Veteran nature guide, conservationist Subaraj Rajathurai dies aged 56
Subaraj Rajathurai, 56, was 'a true giant' that helped save S'pore's green spaces
A pioneer in the local conservation scene, he helped save some of Singapore's most treasured green spaces.
But yesterday morning, Singapore lost veteran nature guide and wildlife consultant Subaraj Rajathurai, who died in his sleep after a heart attack.
Known for his thick beard and trademark bandana, Mr Subaraj, 56, was Singapore's first licensed nature guide, designing and running more than 50 nature tours here since 1990.
He founded Strix Wildlife Consultancy, which does research, wildlife surveys and educational outreach.
He also had a hand in conserving the Sungei Buloh Wetland Reserve and more than 100ha of forest at Lower Peirce Reservoir.
Until his death, Mr Subaraj was engaged in environmental impact assessments and consulted on projects including the Cross Island MRT Line.
Never afraid to speak his mind, he refused to sign a non-disclosure agreement over the environmental impact of the Mandai Park Development project.
Mr Subaraj also walked the walk, his wife of 25 years, Mrs Shamla Jeyarajah Subaraj, told The New Paper in their Tampines home. Family holidays always revolved around nature, and their flat is filled with pictures of wildlife.
"If he could live atop Bukit Timah Hill, he would," she said yesterday evening
Mrs Subaraj, 54, had brought her husband lunch but found him unresponsive in their bed.
He had a history of heart disease and had two stents, but he was on the mend and was careful about his diet.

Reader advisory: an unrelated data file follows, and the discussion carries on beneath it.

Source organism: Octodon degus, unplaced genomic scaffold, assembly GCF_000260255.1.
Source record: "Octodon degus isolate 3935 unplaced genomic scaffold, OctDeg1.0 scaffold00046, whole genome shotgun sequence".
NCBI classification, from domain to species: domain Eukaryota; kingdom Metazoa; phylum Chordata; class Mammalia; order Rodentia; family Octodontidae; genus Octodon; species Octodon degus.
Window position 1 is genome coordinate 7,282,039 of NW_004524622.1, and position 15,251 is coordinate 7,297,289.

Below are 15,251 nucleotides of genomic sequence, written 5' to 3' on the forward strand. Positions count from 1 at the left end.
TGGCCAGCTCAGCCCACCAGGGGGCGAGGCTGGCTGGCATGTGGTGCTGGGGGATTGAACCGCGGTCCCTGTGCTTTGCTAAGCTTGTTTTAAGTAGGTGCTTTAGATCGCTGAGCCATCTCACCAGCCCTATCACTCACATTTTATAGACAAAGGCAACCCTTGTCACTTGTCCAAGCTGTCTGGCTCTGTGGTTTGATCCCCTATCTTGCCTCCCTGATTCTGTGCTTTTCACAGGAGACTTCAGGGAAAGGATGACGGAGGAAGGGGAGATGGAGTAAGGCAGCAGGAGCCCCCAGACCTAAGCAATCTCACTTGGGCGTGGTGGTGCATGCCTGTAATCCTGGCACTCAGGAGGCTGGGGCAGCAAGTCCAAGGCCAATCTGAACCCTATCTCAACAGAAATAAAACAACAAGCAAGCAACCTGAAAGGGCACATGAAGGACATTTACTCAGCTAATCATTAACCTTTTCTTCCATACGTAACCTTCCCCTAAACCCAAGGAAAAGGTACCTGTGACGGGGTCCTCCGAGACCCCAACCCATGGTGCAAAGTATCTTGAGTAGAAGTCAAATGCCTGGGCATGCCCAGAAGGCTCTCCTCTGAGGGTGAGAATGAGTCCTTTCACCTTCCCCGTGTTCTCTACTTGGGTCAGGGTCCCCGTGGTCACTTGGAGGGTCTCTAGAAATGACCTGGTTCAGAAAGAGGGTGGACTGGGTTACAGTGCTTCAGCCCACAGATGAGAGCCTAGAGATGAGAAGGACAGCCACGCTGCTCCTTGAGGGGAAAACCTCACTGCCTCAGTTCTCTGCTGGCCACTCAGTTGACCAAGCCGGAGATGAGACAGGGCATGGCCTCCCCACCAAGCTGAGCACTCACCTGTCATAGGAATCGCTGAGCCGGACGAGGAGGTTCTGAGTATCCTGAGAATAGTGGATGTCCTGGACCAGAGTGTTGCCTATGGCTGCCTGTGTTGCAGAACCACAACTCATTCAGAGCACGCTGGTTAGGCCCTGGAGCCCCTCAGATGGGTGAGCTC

"These things happen. I am just happy that he didn't suffer... It hasn't sunk in yet (and) I don't know how I am going to cope, but I said to myself just now, I will have to fight the fight for him," she told TNP.
Mr Subaraj also leaves behind his sister, and two sons, Saker, 19, and Serin, 24, who has followed in his father's footsteps and is studying wildlife conservation and marine biology in Australia.
Said Mrs Subaraj: "He always believed in the young ones. The young ones have to step up."
In a lengthy tribute on Facebook, Minister for Social and Family Development and Second Minister for National Development Desmond Lee said Mr Subaraj was "a true giant".
His name is synonymous with wildlife shepherding, and a survey methodology he set up is still being used today, Mr Lee wrote.
He added: "Rest assured we will continue your good work, and cherish and protect Singapore's natural heritage for years to come."
Nee Soon GRC MP Louis Ng said he met Mr Subaraj a month ago at a dialogue session for amendments to the Wild Animals and Birds Act that Mr Subaraj was helping to draft.
"(His death) is obviously a shock. He was so young. We were just talking about Christmas," Mr Ng told TNP, adding that Mr Subaraj always spoke up and never gave up.
He added: "All of the forest and the wildlife in Singapore are truly indebted to him... I don't think anyone can replace him, what he has done for us."